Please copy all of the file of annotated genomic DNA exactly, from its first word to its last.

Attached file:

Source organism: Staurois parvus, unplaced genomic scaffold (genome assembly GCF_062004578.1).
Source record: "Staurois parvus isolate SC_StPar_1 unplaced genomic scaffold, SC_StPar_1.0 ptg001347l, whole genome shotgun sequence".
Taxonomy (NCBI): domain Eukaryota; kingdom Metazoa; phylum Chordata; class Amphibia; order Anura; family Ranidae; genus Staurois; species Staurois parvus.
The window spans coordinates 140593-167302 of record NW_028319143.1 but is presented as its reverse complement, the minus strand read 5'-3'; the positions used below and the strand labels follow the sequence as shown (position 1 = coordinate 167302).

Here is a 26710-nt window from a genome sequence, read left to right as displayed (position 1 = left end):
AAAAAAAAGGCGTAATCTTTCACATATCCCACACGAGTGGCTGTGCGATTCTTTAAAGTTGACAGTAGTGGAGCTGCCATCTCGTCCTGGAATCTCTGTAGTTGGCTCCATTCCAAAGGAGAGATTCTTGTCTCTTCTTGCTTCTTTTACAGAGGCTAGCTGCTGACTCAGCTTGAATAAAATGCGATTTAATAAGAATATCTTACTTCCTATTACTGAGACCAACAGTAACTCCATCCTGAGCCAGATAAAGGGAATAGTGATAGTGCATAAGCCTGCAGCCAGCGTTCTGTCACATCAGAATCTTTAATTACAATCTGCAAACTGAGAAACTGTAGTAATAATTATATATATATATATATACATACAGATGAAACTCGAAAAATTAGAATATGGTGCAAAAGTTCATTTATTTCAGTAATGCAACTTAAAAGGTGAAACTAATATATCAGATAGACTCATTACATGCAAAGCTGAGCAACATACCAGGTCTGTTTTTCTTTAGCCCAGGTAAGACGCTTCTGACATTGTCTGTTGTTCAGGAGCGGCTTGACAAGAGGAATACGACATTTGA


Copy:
Source organism: Staurois parvus, unplaced genomic scaffold (genome assembly GCF_062004578.1).
Source record: "Staurois parvus isolate SC_StPar_1 unplaced genomic scaffold, SC_StPar_1.0 ptg001347l, whole genome shotgun sequence".
Taxonomy (NCBI): domain Eukaryota; kingdom Metazoa; phylum Chordata; class Amphibia; order Anura; family Ranidae; genus Staurois; species Staurois parvus.
The window spans coordinates 140593-167302 of record NW_028319143.1 but is presented as its reverse complement, the minus strand read 5'-3'; the positions used below and the strand labels follow the sequence as shown (position 1 = coordinate 167302).

Here is a 26710-nt window from a genome sequence, read left to right as displayed (position 1 = left end):
AAAAAAAAGGCGTAATCTTTCACATATCCCACACGAGTGGCTGTGCGATTCTTTAAAGTTGACAGTAGTGGAGCTGCCATCTCGTCCTGGAATCTCTGTAGTTGGCTCCATTCCAAAGGAGAGATTCTTGTCTCTTCTTGCTTCTTTTACAGAGGCTAGCTGCTGACTCAGCTTGAATAAAATGCGATTTAATAAGAATATCTTACTTCCTATTACTGAGACCAACAGTAACTCCATCCTGAGCCAGATAAAGGGAATAGTGATAGTGCATAAGCCTGCAGCCAGCGTTCTGTCACATCAGAATCTTTAATTACAATCTGCAAACTGAGAAACTGTAGTAATAATTATATATATATATATATACATACAGATGAAACTCGAAAAATTAGAATATGGTGCAAAAGTTCATTTATTTCAGTAATGCAACTTAAAAGGTGAAACTAATATATCAGATAGACTCATTACATGCAAAGCTGAGCAACATACCAGGTCTGTTTTTCTTTAGCCCAGGTAAGACGCTTCTGACATTGTCTGTTGTTCAGGAGCGGCTTGACAAGAGGAATACGACATTTGA